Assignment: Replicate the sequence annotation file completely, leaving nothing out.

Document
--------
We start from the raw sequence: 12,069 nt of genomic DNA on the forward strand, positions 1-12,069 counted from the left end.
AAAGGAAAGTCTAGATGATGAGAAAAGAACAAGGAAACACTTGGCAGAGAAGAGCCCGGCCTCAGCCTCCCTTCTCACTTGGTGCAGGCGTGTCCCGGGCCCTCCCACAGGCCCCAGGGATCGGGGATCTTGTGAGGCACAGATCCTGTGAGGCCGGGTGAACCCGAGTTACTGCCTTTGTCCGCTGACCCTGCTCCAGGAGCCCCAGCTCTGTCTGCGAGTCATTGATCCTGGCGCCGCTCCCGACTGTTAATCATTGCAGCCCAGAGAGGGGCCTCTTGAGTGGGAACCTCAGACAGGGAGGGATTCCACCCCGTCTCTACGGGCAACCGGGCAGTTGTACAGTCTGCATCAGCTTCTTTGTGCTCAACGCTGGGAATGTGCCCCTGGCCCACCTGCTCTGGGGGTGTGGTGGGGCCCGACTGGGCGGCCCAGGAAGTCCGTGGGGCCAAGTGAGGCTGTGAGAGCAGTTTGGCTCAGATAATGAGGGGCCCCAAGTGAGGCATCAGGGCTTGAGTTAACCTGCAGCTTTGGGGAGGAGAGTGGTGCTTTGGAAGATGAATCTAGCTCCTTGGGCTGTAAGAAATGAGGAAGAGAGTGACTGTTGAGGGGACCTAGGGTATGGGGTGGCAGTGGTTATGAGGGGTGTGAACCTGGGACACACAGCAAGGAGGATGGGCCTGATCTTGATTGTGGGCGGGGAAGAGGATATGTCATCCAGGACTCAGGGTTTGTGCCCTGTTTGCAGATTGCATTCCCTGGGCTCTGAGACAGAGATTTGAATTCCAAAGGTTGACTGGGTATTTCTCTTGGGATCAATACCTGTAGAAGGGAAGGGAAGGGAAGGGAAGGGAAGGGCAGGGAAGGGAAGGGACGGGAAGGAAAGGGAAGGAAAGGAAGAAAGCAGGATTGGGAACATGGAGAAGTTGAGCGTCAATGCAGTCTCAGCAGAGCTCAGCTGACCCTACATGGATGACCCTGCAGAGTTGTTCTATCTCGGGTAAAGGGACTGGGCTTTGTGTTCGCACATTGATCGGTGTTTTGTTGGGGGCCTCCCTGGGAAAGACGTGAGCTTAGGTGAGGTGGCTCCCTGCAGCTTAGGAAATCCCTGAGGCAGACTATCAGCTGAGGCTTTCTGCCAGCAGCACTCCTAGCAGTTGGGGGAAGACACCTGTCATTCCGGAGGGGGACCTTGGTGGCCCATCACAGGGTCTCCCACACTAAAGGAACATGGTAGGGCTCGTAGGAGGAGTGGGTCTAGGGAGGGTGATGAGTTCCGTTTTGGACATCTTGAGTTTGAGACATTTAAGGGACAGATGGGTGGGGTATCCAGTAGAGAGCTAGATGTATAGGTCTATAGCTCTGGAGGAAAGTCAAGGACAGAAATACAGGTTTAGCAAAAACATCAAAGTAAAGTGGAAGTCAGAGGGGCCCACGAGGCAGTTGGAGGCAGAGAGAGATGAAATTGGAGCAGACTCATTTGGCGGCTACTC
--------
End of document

We start from the raw sequence: 12,069 nt of genomic DNA on the forward strand, positions 1-12,069 counted from the left end.
AAAGGAAAGTCTAGATGATGAGAAAAGAACAAGGAAACACTTGGCAGAGAAGAGCCCGGCCTCAGCCTCCCTTCTCACTTGGTGCAGGCGTGTCCCGGGCCCTCCCACAGGCCCCAGGGATCGGGGATCTTGTGAGGCACAGATCCTGTGAGGCCGGGTGAACCCGAGTTACTGCCTTTGTCCGCTGACCCTGCTCCAGGAGCCCCAGCTCTGTCTGCGAGTCATTGATCCTGGCGCCGCTCCCGACTGTTAATCATTGCAGCCCAGAGAGGGGCCTCTTGAGTGGGAACCTCAGACAGGGAGGGATTCCACCCCGTCTCTACGGGCAACCGGGCAGTTGTACAGTCTGCATCAGCTTCTTTGTGCTCAACGCTGGGAATGTGCCCCTGGCCCACCTGCTCTGGGGGTGTGGTGGGGCCCGACTGGGCGGCCCAGGAAGTCCGTGGGGCCAAGTGAGGCTGTGAGAGCAGTTTGGCTCAGATAATGAGGGGCCCCAAGTGAGGCATCAGGGCTTGAGTTAACCTGCAGCTTTGGGGAGGAGAGTGGTGCTTTGGAAGATGAATCTAGCTCCTTGGGCTGTAAGAAATGAGGAAGAGAGTGACTGTTGAGGGGACCTAGGGTATGGGGTGGCAGTGGTTATGAGGGGTGTGAACCTGGGACACACAGCAAGGAGGATGGGCCTGATCTTGATTGTGGGCGGGGAAGAGGATATGTCATCCAGGACTCAGGGTTTGTGCCCTGTTTGCAGATTGCATTCCCTGGGCTCTGAGACAGAGATTTGAATTCCAAAGGTTGACTGGGTATTTCTCTTGGGATCAATACCTGTAGAAGGGAAGGGAAGGGAAGGGAAGGGAAGGGCAGGGAAGGGAAGGGACGGGAAGGAAAGGGAAGGAAAGGAAGAAAGCAGGATTGGGAACATGGAGAAGTTGAGCGTCAATGCAGTCTCAGCAGAGCTCAGCTGACCCTACATGGATGACCCTGCAGAGTTGTTCTATCTCGGGTAAAGGGACTGGGCTTTGTGTTCGCACATTGATCGGTGTTTTGTTGGGGGCCTCCCTGGGAAAGACGTGAGCTTAGGTGAGGTGGCTCCCTGCAGCTTAGGAAATCCCTGAGGCAGACTATCAGCTGAGGCTTTCTGCCAGCAGCACTCCTAGCAGTTGGGGGAAGACACCTGTCATTCCGGAGGGGGACCTTGGTGGCCCATCACAGGGTCTCCCACACTAAAGGAACATGGTAGGGCTCGTAGGAGGAGTGGGTCTAGGGAGGGTGATGAGTTCCGTTTTGGACATCTTGAGTTTGAGACATTTAAGGGACAGATGGGTGGGGTATCCAGTAGAGAGCTAGATGTATAGGTCTATAGCTCTGGAGGAAAGTCAAGGACAGAAATACAGGTTTAGCAAAAACATCAAAGTAAAGTGGAAGTCAGAGGGGCCCACGAGGCAGTTGGAGGCAGAGAGAGATGAAATTGGAGCAGACTCATTTGGCGGCTACTC